No money, no computer points, just the gold medal. Many of the world’s top tennis players passed up the Olympics precisely for that reason. Tim Mayotte and Miloslav Mecir are here because of it. ”The Olympics have inspired me to go out and try to play with a positive attitude,” Mayotte said after beating fellow American Brad Gilbert 6-4 6-4 6-3 to reach the championship match, scheduled for Friday on the Olympic hard courts. Gilbert went out with a bronze. Mayotte said: ”On the tour, sometimes you just get involved in the money, computer points and rankings. This is something totally different, a breath of fresh air.” Mayotte’s reached the semifinals at Wimbledon in 1982 and the Australian Open semifinals in 1983. But he said a gold medal would rank as ”the biggest prize I have played for thus far.” Mecir, a Czech who upset top-seeded Stefan Edberg of Sweden 3-6 6-0 1-6 6-4 6-2 in the other semifinal, said he placed the Olympics on a different level than any of the Grand Slam tournaments. ”I feel something different at this event,” Mecir said. ”You see other sportsmen fighting for a special place. You don’t see that at other tournaments.” Mecir had lost the last four of his 11 meetings with Edberg, including the Wimbledon semifinals almost three months ago when the Swede came from two sets down, and 3:1 in the third, to win. Edberg went on to beat Boris Becker in the final. At Wimbledon, Edberg’s volleying wore Mecir down in the later stages of the match. But this time, Mecir’s rifling passing shots and service returns were the key in a seesaw match that lacked consistency from either player. ”He’s very unpredictable,” said Edberg, who also wound up with a bronze. ”I didn’t get to a lot of balls I normally get to. But I didn’t play a bad match. I gave everything I had.”
Final: Harry Shatuck
American Tim Mayotte‘s bid to win the first Olympic tennis gold medal in 64 years was foiled by Czechoslovakian baseline specialist Miloslav Mecir. Mecir, who had upset top seed and Wimbledon champion Stefan Edberg of Sweden in the semifinals, beat Mayotte 3-6 6-2 6-4 6-2 in the men’s singles championship match. Tennis became a medal sport again this year for the first time since 1924. Mayotte had advanced to the title match by eliminating fellow American Brad Gilbert in the semifinals. He started strong, too, against Mecir, winning three consecutive games after the players were tied 3:3 in the opening set. Mayotte, however, began to experience trouble with his service in the second set, was broken twice and Mecir evened the match. Then, in the pivotal third set, Mecir was dominating on his serve. In five service games that set, the Czechoslovakian, dubbed the Boring Baseliner because of his hesitation at for charging the net and a tendency to play long points, lost only three points combined. Meanwhile, Mayotte struggled to hold service twice, but Mecir got one break. And that’s all he needed. Mayotte fought off two set points, but Mecir, continually making precise passing shots, eventually prevailed to take a 2-1 lead. The fourth set saw little change. Mecir broke Mayotte again on his first serve, and the American never recovered. Mecir did not lose his serve one time following the first set. Appropriately, the Czechoslovakian ended the match by holding his serve in a love game. “It’s difficult to say how big this is, but I have a feeling it is the best in my career,” Mecir said. “I’m still alive. Nobody is hurt. And I have a great feeling because I won. I could tell a lot of people from my country were behind me here. I was playing for them, too.” Mecir is merely one of many outstanding men and women players raised in Czechoslovakia, including Ivan Lendl and Martina Navratilova, who now live in the United States. Asked to explain his nation’s success in the sport, Mecir said, “Czechoslovakian players have good schooling at a young age. There are many trainers and many, many tournaments. It is tough to be successful even in juniors in my country because of the competition.” He expects numerous countrymen and others from around the world to participate in the 1992 Olympics at Barcelona, Spain. “I think everybody will want to come compete for the gold medal next time,” Mecir said. “It’s great to forget about the money for a couple of weeks and play for your country and for the sport of it.”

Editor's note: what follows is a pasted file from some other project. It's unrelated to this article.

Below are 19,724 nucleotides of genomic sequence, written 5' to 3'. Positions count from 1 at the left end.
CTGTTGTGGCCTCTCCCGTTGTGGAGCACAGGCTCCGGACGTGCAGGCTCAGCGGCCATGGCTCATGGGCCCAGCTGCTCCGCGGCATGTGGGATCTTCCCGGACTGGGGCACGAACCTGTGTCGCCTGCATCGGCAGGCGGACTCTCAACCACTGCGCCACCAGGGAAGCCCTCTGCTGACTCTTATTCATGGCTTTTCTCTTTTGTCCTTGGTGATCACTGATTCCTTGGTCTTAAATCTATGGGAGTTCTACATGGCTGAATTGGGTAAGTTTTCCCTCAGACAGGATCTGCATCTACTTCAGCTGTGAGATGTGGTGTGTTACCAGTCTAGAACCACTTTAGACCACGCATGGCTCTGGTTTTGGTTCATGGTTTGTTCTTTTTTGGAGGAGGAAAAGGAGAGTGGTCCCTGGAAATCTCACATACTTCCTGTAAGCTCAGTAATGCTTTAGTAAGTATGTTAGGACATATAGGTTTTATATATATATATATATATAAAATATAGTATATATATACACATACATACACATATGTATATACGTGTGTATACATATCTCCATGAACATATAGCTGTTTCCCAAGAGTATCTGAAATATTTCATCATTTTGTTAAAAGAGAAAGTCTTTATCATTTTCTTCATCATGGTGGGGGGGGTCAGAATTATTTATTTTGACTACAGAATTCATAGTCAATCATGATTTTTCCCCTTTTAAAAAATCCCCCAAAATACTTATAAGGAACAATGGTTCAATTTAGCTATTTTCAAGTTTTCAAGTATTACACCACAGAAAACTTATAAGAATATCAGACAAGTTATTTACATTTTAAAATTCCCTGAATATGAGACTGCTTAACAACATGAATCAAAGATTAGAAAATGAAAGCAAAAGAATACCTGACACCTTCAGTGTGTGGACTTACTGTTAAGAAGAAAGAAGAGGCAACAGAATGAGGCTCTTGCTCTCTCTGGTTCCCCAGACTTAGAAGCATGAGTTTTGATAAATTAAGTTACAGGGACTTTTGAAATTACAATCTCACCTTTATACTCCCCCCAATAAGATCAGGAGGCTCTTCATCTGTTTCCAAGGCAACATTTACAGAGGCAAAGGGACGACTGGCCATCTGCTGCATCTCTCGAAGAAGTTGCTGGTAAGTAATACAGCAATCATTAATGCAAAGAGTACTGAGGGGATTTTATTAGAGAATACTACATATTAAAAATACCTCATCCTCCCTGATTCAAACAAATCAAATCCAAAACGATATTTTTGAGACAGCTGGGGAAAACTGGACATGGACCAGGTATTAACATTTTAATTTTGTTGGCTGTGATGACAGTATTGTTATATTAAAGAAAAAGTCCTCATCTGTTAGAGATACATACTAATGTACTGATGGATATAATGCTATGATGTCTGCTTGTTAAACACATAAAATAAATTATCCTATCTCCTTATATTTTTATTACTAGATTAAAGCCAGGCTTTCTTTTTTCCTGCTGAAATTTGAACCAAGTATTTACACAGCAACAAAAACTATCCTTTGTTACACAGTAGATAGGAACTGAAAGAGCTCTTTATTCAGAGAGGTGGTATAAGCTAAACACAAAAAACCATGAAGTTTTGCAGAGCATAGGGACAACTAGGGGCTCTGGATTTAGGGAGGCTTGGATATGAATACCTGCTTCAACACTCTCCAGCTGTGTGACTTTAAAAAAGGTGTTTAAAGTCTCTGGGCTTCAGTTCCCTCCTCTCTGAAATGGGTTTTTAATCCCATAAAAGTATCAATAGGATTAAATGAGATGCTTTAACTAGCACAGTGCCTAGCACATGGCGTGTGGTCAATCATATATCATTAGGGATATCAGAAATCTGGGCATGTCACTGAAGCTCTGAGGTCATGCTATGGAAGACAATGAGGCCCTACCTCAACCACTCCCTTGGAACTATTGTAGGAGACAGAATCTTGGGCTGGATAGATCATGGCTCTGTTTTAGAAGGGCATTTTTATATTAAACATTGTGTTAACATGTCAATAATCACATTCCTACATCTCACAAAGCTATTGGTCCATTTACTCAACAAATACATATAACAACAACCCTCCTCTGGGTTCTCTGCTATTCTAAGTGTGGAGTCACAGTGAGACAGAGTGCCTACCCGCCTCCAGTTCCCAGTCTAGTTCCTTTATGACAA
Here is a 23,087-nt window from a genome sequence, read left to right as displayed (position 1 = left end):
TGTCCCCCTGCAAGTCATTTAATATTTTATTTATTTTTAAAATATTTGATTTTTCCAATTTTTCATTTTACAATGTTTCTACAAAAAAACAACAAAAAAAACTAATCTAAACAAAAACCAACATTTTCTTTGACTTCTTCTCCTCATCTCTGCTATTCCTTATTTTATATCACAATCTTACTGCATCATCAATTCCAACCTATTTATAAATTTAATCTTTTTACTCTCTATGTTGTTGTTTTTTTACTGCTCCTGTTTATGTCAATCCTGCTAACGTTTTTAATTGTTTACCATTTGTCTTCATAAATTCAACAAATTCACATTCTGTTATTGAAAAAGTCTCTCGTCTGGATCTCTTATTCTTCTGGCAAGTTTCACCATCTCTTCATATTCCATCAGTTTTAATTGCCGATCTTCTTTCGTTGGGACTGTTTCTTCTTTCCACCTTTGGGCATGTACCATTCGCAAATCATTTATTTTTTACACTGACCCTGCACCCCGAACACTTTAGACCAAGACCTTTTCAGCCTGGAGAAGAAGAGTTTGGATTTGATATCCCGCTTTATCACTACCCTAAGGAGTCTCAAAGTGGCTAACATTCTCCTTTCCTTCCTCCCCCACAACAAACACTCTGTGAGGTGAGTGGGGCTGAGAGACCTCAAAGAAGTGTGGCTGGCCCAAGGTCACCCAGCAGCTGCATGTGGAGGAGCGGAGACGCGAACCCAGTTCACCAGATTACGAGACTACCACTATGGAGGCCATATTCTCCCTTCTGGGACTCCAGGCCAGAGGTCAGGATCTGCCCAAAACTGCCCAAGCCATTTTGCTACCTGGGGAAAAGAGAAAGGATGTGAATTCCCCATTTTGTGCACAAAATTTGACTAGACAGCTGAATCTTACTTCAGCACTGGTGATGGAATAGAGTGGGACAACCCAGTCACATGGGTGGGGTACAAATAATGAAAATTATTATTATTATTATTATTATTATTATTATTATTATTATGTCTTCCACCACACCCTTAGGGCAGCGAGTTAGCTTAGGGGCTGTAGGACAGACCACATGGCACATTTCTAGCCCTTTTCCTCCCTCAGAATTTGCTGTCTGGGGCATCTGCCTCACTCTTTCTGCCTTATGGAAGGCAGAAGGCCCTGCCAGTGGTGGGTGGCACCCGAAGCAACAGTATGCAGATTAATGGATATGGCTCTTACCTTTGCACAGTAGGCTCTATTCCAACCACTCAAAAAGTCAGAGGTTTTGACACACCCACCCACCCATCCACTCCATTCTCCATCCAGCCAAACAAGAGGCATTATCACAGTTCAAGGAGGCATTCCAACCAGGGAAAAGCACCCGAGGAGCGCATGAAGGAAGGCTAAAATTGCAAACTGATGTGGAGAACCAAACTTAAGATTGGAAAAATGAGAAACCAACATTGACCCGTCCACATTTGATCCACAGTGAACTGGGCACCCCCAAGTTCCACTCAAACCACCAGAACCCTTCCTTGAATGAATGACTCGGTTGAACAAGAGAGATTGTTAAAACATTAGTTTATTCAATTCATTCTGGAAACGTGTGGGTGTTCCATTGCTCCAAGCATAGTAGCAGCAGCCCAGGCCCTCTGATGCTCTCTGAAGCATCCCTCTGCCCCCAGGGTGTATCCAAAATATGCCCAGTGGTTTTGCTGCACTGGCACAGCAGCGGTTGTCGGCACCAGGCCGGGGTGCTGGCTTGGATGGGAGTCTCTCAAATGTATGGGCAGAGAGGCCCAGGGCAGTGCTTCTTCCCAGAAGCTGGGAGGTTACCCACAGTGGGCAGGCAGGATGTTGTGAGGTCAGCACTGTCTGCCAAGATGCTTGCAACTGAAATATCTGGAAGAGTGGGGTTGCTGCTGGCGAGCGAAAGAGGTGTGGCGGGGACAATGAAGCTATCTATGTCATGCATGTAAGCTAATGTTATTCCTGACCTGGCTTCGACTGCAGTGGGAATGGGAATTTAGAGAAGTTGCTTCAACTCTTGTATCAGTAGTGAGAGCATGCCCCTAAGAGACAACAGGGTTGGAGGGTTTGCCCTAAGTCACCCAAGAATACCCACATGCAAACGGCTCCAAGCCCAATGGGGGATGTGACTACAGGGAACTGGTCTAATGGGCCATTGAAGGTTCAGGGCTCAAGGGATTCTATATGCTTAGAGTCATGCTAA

…Barcelona (Spain), 1992… XXV Olympic Games
28 July – 8 August; 64 Draw (16 seeded); Surface : Clay